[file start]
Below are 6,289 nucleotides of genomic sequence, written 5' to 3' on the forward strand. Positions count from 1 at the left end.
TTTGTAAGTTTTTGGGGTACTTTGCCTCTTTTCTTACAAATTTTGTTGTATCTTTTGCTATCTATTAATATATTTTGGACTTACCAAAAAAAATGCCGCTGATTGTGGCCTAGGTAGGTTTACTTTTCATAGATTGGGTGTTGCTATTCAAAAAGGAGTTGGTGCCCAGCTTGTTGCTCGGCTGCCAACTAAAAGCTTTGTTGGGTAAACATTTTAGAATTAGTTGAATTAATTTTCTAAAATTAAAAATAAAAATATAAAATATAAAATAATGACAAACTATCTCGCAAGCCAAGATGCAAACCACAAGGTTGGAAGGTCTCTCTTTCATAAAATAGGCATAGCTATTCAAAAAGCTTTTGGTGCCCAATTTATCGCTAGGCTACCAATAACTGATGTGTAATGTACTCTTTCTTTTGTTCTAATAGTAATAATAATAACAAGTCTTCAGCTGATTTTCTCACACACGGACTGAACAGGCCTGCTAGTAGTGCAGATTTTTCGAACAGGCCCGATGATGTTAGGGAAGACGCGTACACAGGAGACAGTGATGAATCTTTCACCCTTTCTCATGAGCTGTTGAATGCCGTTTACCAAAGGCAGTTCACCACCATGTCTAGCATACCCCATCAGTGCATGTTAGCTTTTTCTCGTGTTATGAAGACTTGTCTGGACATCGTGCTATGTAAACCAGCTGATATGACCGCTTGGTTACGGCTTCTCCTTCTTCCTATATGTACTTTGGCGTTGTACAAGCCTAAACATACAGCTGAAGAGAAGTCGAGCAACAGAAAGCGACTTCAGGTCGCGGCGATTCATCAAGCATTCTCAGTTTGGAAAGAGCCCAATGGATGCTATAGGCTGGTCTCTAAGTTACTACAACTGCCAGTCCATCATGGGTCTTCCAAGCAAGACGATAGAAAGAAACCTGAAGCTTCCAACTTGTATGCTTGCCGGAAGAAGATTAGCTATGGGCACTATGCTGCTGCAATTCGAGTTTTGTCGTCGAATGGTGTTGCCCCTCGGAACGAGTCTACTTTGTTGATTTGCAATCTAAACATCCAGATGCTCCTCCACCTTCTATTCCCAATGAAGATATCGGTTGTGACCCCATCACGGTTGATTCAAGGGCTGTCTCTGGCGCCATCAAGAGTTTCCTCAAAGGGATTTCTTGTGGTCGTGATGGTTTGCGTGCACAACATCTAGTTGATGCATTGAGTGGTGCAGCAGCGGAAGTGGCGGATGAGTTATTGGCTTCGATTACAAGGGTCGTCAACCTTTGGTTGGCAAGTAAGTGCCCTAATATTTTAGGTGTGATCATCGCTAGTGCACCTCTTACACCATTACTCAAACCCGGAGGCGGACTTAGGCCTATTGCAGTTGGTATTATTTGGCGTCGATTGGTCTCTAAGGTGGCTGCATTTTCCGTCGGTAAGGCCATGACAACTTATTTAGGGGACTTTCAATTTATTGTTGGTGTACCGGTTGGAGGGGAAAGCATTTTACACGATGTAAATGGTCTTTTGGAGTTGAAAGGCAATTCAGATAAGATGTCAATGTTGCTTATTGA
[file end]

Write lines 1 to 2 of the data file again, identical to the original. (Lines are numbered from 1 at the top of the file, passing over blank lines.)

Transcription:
Below are 6,289 nucleotides of genomic sequence, written 5' to 3' on the forward strand. Positions count from 1 at the left end.
TTTGTAAGTTTTTGGGGTACTTTGCCTCTTTTCTTACAAATTTTGTTGTATCTTTTGCTATCTATTAATATATTTTGGACTTACCAAAAAAAATGCCGCTGATTGTGGCCTAGGTAGGTTTACTTTTCATAGATTGGGTGTTGCTATTCAAAAAGGAGTTGGTGCCCAGCTTGTTGCTCGGCTGCCAACTAAAAGCTTTGTTGGGTAAACATTTTAGAATTAGTTGAATTAATTTTCTAAAATTAAAAATAAAAATATAAAATATAAAATAATGACAAACTATCTCGCAAGCCAAGATGCAAACCACAAGGTTGGAAGGTCTCTCTTTCATAAAATAGGCATAGCTATTCAAAAAGCTTTTGGTGCCCAATTTATCGCTAGGCTACCAATAACTGATGTGTAATGTACTCTTTCTTTTGTTCTAATAGTAATAATAATAACAAGTCTTCAGCTGATTTTCTCACACACGGACTGAACAGGCCTGCTAGTAGTGCAGATTTTTCGAACAGGCCCGATGATGTTAGGGAAGACGCGTACACAGGAGACAGTGATGAATCTTTCACCCTTTCTCATGAGCTGTTGAATGCCGTTTACCAAAGGCAGTTCACCACCATGTCTAGCATACCCCATCAGTGCATGTTAGCTTTTTCTCGTGTTATGAAGACTTGTCTGGACATCGTGCTATGTAAACCAGCTGATATGACCGCTTGGTTACGGCTTCTCCTTCTTCCTATATGTACTTTGGCGTTGTACAAGCCTAAACATACAGCTGAAGAGAAGTCGAGCAACAGAAAGCGACTTCAGGTCGCGGCGATTCATCAAGCATTCTCAGTTTGGAAAGAGCCCAATGGATGCTATAGGCTGGTCTCTAAGTTACTACAACTGCCAGTCCATCATGGGTCTTCCAAGCAAGACGATAGAAAGAAACCTGAAGCTTCCAACTTGTATGCTTGCCGGAAGAAGATTAGCTATGGGCACTATGCTGCTGCAATTCGAGTTTTGTCGTCGAATGGTGTTGCCCCTCGGAACGAGTCTACTTTGTTGATTTGCAATCTAAACATCCAGATGCTCCTCCACCTTCTATTCCCAATGAAGATATCGGTTGTGACCCCATCACGGTTGATTCAAGGGCTGTCTCTGGCGCCATCAAGAGTTTCCTCAAAGGGATTTCTTGTGGTCGTGATGGTTTGCGTGCACAACATCTAGTTGATGCATTGAGTGGTGCAGCAGCGGAAGTGGCGGATGAGTTATTGGCTTCGATTACAAGGGTCGTCAACCTTTGGTTGGCAAGTAAGTGCCCTAATATTTTAGGTGTGATCATCGCTAGTGCACCTCTTACACCATTACTCAAACCCGGAGGCGGACTTAGGCCTATTGCAGTTGGTATTATTTGGCGTCGATTGGTCTCTAAGGTGGCTGCATTTTCCGTCGGTAAGGCCATGACAACTTATTTAGGGGACTTTCAATTTATTGTTGGTGTACCGGTTGGAGGGGAAAGCATTTTACACGATGTAAATGGTCTTTTGGAGTTGAAAGGCAATTCAGATAAGATGTCAATGTTGCTTATTGA